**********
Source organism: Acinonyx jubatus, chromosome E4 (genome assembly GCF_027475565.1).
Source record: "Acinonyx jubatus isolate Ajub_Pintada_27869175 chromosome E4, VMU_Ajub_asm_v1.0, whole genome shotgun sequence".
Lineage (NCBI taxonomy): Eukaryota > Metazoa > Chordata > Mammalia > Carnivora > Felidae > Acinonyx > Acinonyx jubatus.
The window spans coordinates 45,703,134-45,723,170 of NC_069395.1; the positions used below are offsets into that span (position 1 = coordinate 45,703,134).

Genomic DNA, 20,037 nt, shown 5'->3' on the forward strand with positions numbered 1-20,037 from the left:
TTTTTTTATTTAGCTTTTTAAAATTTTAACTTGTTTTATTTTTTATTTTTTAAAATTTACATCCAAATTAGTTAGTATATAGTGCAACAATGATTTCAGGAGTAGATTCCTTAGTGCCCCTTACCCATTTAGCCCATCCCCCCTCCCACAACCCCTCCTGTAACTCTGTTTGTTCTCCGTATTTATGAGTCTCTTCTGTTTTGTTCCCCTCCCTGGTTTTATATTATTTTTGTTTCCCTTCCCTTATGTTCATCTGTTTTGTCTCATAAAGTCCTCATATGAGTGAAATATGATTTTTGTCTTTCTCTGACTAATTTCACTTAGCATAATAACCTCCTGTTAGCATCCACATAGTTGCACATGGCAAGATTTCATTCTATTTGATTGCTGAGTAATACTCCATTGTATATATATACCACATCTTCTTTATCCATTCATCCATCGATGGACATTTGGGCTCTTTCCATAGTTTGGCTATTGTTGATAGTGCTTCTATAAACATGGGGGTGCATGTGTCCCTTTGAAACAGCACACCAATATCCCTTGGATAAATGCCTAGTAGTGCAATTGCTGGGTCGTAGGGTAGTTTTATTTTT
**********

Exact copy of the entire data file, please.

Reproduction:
Source organism: Acinonyx jubatus, chromosome E4 (genome assembly GCF_027475565.1).
Source record: "Acinonyx jubatus isolate Ajub_Pintada_27869175 chromosome E4, VMU_Ajub_asm_v1.0, whole genome shotgun sequence".
Lineage (NCBI taxonomy): Eukaryota > Metazoa > Chordata > Mammalia > Carnivora > Felidae > Acinonyx > Acinonyx jubatus.
The window spans coordinates 45,703,134-45,723,170 of NC_069395.1; the positions used below are offsets into that span (position 1 = coordinate 45,703,134).

Genomic DNA, 20,037 nt, shown 5'->3' on the forward strand with positions numbered 1-20,037 from the left:
TTTTTTTATTTAGCTTTTTAAAATTTTAACTTGTTTTATTTTTTATTTTTTAAAATTTACATCCAAATTAGTTAGTATATAGTGCAACAATGATTTCAGGAGTAGATTCCTTAGTGCCCCTTACCCATTTAGCCCATCCCCCCTCCCACAACCCCTCCTGTAACTCTGTTTGTTCTCCGTATTTATGAGTCTCTTCTGTTTTGTTCCCCTCCCTGGTTTTATATTATTTTTGTTTCCCTTCCCTTATGTTCATCTGTTTTGTCTCATAAAGTCCTCATATGAGTGAAATATGATTTTTGTCTTTCTCTGACTAATTTCACTTAGCATAATAACCTCCTGTTAGCATCCACATAGTTGCACATGGCAAGATTTCATTCTATTTGATTGCTGAGTAATACTCCATTGTATATATATACCACATCTTCTTTATCCATTCATCCATCGATGGACATTTGGGCTCTTTCCATAGTTTGGCTATTGTTGATAGTGCTTCTATAAACATGGGGGTGCATGTGTCCCTTTGAAACAGCACACCAATATCCCTTGGATAAATGCCTAGTAGTGCAATTGCTGGGTCGTAGGGTAGTTTTATTTTT